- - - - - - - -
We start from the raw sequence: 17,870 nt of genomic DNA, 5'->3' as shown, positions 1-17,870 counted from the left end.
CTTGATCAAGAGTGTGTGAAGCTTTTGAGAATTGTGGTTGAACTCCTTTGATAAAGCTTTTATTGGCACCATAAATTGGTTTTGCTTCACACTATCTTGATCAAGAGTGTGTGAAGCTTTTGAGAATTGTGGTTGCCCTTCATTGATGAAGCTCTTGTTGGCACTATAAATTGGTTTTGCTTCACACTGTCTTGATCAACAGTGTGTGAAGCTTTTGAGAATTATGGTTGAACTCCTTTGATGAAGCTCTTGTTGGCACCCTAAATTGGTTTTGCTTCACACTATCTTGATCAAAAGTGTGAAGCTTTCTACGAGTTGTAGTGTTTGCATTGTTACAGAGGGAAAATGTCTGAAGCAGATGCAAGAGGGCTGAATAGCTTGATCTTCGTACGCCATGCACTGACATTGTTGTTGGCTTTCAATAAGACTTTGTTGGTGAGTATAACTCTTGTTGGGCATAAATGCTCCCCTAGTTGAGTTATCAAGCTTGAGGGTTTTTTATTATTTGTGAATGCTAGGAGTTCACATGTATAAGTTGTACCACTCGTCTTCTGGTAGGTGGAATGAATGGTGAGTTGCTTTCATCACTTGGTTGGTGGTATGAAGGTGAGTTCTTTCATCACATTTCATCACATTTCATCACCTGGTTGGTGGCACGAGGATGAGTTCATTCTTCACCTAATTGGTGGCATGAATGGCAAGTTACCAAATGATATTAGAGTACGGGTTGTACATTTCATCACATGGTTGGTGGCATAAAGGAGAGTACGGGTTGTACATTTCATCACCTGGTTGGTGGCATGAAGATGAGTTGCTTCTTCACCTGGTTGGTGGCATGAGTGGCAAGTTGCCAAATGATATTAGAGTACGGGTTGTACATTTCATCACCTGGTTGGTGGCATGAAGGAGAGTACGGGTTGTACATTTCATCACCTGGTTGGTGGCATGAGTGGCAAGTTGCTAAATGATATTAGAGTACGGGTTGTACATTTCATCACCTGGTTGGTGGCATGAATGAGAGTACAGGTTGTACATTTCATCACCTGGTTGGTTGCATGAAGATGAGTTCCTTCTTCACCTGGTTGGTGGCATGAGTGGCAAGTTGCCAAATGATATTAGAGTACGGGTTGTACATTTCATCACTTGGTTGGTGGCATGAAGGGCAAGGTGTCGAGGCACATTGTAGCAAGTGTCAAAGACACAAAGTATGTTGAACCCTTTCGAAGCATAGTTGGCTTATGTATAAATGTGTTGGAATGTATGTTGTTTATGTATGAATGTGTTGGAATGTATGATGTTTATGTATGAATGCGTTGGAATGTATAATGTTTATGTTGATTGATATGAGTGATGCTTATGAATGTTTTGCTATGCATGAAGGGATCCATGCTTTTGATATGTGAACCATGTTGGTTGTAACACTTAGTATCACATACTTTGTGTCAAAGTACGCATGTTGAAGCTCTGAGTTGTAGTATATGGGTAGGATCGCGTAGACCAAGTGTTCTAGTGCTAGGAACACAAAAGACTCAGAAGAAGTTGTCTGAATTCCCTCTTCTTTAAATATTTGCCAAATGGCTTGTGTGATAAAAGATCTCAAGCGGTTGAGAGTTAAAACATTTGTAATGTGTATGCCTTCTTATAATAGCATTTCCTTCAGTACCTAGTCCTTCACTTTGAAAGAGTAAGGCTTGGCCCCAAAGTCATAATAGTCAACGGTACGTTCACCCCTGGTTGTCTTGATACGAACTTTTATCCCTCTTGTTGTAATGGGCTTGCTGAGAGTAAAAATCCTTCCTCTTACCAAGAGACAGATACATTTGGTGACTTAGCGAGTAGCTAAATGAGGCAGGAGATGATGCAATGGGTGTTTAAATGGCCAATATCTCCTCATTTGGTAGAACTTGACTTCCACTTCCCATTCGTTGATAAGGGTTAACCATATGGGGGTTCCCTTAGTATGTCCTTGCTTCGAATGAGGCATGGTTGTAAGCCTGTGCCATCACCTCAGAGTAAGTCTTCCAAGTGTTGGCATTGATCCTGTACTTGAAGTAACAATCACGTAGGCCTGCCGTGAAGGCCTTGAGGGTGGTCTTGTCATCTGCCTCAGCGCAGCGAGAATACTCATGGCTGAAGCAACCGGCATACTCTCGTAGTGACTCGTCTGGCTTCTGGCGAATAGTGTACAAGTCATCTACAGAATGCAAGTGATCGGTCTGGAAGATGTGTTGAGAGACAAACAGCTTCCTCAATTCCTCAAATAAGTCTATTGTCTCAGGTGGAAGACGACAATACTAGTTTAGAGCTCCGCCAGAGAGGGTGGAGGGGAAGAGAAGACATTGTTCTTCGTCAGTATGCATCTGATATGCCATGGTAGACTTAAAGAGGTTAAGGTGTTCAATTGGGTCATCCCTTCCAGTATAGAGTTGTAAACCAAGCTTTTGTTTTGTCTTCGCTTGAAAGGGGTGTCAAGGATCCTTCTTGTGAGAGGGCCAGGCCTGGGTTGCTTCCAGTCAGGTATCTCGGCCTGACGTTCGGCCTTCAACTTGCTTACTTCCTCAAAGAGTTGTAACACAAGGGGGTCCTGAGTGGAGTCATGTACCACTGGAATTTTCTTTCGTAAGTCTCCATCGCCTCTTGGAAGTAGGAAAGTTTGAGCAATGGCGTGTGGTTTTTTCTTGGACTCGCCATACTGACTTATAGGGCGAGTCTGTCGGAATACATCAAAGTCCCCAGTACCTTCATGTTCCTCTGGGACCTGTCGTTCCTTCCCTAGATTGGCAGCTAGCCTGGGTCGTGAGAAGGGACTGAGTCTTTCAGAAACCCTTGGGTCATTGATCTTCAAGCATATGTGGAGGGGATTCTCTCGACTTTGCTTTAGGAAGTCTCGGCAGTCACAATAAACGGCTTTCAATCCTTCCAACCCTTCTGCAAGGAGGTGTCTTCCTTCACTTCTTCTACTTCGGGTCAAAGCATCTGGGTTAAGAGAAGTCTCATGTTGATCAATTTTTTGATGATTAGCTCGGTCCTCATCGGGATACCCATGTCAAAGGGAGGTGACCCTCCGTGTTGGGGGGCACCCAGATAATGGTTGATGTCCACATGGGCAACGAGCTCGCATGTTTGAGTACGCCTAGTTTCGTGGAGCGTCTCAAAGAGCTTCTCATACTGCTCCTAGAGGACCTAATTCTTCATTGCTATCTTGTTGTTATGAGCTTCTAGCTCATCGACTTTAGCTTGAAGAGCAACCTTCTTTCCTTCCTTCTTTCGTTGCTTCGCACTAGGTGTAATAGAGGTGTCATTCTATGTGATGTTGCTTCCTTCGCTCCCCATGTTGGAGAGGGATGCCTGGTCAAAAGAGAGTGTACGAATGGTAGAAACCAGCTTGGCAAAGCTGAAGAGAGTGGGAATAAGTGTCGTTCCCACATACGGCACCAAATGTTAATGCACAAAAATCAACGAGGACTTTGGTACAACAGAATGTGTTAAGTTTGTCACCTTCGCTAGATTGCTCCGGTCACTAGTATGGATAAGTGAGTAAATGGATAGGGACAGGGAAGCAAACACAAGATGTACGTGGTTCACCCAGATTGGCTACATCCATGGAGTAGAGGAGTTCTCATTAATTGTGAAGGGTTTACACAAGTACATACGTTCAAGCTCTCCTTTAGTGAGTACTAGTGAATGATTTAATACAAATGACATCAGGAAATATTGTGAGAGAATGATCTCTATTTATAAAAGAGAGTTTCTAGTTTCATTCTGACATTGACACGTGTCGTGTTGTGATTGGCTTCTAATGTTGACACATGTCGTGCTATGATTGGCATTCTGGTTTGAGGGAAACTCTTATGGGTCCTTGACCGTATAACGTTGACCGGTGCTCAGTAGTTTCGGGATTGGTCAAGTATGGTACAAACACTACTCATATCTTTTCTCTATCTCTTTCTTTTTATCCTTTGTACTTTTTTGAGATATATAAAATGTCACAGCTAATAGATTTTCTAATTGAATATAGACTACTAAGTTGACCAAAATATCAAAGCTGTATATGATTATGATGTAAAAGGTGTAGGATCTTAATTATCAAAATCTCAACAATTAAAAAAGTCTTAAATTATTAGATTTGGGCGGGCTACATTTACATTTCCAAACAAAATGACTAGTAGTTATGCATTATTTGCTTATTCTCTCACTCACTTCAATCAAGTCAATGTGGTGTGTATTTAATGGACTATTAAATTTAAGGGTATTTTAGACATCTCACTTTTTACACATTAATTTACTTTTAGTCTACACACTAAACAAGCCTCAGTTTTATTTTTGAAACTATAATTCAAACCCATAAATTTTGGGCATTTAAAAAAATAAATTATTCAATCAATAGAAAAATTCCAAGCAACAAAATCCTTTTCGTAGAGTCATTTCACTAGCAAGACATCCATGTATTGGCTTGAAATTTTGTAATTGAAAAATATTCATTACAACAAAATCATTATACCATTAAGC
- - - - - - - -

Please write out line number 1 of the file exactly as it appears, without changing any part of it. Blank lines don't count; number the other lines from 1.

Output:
We start from the raw sequence: 17,870 nt of genomic DNA, 5'->3' as shown, positions 1-17,870 counted from the left end.